General Motors Touts Cooperation of Manufacturing and Engineering

May 20, 2014
Speaking at The Automation Conference 2014, GM’s Lee Visci emphasized the car company’s global standards and need for collaboration.

With about 10,000 employees at 165 facilities in more than 30 countries, General Motors has incentive to standardize its operations globally. Whether it’s designing and building a car in Ohio or Texas, Korea or Brazil, GM adheres to its Global Manufacturing System for consistent requirements in the way that equipment, controls, processes and more work.

And throughout this system of global standards, it’s vital that manufacturing and engineering cooperate in close communication, notes Lee Visci, director of advanced vehicle development at GM. “Something that General Motors really does a good job of is bringing manufacturing and engineering together,” Visci said during her keynote that kicked off The Automation Conference 2014 in Chicago today.

Visci credits Mary Barra, who was made GM’s CEO earlier this year, with keeping that cooperative vision front and center. “Mary demands that manufacturing and engineering work together as one unit,” Visci said, explaining that the executive chief engineer makes the ultimate product decision, “but with a manufacturing chief engineer attached to his hip.” At  vehicle launch, manufacturing takes the lead, but with an engineering partner.

There are key components to a good design and manufacturing balance, Visci described, including early engagement, frequent communication and interaction, collaboration, getting the manufacturing footprint determined upfront, determining processes early, packaging requirements, integration, and virtual analysis integrated with the reality of physical builds.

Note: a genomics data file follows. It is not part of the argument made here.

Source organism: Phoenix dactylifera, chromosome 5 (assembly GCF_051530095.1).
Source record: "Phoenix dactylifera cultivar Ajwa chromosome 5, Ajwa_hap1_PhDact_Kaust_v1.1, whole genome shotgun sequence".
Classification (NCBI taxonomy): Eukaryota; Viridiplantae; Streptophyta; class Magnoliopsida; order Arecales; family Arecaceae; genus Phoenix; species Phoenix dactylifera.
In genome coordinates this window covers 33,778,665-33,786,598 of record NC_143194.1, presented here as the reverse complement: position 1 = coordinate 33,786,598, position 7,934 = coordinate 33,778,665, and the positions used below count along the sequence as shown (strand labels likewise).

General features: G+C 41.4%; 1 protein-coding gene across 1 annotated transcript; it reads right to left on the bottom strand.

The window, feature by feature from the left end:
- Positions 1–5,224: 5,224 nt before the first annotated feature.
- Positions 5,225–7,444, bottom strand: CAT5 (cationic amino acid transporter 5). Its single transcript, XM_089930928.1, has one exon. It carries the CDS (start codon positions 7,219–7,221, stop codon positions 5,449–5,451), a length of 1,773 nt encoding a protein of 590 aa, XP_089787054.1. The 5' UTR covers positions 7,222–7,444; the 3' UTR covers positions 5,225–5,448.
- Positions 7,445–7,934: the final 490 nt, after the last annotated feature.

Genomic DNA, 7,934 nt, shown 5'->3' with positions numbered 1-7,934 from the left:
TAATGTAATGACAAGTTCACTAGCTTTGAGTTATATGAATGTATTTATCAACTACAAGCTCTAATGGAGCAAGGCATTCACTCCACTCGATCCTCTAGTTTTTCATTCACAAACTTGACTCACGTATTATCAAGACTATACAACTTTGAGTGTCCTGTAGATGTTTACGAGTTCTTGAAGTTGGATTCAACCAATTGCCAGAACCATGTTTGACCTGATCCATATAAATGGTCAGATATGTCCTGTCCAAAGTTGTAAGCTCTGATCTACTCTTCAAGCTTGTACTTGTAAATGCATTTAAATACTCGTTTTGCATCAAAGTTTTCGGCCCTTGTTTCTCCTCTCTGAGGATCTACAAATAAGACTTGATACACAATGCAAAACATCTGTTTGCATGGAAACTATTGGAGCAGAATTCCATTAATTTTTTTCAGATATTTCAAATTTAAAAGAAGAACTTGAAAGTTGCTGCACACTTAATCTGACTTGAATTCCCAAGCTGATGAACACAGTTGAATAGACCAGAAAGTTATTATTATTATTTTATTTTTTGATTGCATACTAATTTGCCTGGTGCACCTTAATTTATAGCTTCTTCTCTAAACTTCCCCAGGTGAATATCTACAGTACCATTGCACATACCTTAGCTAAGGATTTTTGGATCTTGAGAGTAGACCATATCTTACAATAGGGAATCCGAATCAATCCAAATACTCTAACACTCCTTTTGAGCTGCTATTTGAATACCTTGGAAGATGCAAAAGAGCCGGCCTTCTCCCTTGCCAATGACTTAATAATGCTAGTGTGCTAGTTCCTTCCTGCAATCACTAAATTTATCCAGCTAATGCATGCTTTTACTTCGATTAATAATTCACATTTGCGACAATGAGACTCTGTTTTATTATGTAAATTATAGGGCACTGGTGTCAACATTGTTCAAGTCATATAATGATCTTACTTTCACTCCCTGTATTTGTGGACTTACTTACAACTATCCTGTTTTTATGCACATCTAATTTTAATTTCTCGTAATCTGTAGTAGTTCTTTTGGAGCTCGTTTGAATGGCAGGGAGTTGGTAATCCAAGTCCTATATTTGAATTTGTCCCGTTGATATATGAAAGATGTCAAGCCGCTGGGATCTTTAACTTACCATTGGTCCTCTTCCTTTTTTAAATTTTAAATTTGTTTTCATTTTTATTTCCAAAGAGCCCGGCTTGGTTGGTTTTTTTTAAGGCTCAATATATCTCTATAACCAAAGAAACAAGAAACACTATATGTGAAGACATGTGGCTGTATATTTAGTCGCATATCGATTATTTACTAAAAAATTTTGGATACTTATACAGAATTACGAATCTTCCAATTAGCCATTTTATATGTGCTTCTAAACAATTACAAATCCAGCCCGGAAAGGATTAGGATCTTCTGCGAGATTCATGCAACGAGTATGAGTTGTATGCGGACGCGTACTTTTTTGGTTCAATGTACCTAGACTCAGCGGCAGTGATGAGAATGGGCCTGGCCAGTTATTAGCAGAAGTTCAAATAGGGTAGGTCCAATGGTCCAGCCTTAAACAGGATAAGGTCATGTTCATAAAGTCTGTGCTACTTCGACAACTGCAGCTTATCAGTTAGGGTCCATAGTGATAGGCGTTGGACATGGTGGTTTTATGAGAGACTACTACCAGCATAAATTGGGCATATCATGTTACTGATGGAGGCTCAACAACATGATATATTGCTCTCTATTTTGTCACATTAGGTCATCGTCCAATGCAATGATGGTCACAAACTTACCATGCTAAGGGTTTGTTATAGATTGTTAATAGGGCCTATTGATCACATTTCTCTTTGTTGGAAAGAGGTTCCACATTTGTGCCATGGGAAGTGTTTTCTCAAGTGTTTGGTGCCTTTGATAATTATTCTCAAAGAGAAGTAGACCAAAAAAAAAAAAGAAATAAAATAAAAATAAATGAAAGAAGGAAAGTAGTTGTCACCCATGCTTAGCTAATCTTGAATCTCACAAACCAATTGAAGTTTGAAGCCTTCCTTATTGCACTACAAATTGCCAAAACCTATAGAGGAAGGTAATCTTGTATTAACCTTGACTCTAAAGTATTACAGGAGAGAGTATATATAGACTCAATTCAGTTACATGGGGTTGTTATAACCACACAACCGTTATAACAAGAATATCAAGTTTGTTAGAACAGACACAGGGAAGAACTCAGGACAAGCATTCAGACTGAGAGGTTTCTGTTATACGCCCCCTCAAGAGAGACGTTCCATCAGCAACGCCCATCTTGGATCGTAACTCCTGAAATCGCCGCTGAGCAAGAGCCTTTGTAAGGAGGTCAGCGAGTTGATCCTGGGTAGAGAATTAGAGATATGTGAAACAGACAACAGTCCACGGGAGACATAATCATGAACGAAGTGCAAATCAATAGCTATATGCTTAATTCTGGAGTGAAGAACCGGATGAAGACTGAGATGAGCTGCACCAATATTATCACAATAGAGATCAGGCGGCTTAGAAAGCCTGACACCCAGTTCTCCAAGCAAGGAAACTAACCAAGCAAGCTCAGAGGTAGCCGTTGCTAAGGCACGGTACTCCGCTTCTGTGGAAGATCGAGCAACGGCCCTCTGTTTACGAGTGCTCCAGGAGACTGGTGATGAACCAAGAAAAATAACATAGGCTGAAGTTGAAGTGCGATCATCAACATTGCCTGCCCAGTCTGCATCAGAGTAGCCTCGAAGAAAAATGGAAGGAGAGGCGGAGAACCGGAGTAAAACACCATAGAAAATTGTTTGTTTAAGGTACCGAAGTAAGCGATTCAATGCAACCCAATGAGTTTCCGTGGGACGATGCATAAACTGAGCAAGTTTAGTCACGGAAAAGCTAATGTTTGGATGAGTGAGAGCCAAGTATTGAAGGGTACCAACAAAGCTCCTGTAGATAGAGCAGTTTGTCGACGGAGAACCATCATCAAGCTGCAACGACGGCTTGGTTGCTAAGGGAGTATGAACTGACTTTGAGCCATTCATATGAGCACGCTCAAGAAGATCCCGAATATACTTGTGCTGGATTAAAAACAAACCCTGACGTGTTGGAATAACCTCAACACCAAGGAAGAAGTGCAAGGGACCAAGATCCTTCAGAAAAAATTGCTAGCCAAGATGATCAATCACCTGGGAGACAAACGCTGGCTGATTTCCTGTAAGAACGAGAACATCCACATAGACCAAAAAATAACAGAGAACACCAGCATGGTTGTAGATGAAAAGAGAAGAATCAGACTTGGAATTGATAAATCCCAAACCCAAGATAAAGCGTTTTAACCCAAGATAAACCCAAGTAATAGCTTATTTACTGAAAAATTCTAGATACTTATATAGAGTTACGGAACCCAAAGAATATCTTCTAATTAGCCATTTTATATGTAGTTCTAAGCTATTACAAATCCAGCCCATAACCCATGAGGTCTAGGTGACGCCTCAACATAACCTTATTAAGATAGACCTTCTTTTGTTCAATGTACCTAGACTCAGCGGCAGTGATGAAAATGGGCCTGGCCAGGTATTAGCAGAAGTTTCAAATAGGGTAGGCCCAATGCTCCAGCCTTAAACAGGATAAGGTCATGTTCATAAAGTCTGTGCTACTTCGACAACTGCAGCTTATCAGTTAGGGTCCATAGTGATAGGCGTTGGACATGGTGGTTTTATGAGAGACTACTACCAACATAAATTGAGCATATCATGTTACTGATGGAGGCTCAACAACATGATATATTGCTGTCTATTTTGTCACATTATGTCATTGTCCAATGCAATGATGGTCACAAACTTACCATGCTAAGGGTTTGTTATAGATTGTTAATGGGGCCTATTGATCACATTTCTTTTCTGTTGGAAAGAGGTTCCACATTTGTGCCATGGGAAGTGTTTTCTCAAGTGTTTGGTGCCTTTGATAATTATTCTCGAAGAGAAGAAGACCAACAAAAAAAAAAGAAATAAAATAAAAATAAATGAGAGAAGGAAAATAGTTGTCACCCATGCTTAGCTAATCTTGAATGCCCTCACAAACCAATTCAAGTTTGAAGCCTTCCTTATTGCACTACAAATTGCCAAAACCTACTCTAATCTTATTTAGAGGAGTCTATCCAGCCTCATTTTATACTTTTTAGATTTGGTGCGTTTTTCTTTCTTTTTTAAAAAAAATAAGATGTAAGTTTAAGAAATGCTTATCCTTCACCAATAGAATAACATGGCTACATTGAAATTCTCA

As a proponent of lean manufacturing, Visci also spoke of the need to eliminate or reduce the seven forms of waste: correction, over production, motion, material movement, waiting, inventory and processing. “The key to eliminating waste is to identify it,” she said.

Visci spoke of engineered waste. “A stroke of a pen across paper can cost or save millions of dollars in capital and operating cost,” she said. “You cannot leave lean thinking and waste elimination to the continuous improvement processing during or after launch.” GM locks in a long-term baseline of performance, whether good or bad, for the powertrain facility and its operations team, she added.

About the Author

Aaron Hand | Editor-in-Chief, ProFood World

Aaron Hand has three decades of experience in B-to-B publishing with a particular focus on technology. He has been with PMMI Media Group since 2013, much of that time as Executive Editor for Automation World, where he focused on continuous process industries. Prior to joining ProFood World full time in late 2020, Aaron worked as Editor at Large for PMMI Media Group, reporting for all publications on a wide variety of industry developments, including advancements in packaging for consumer products and pharmaceuticals, food and beverage processing, and industrial automation. He took over as Editor-in-Chief of ProFood World in 2021. Aaron holds a B.A. in Journalism from Indiana University and an M.S. in Journalism from the University of Illinois.

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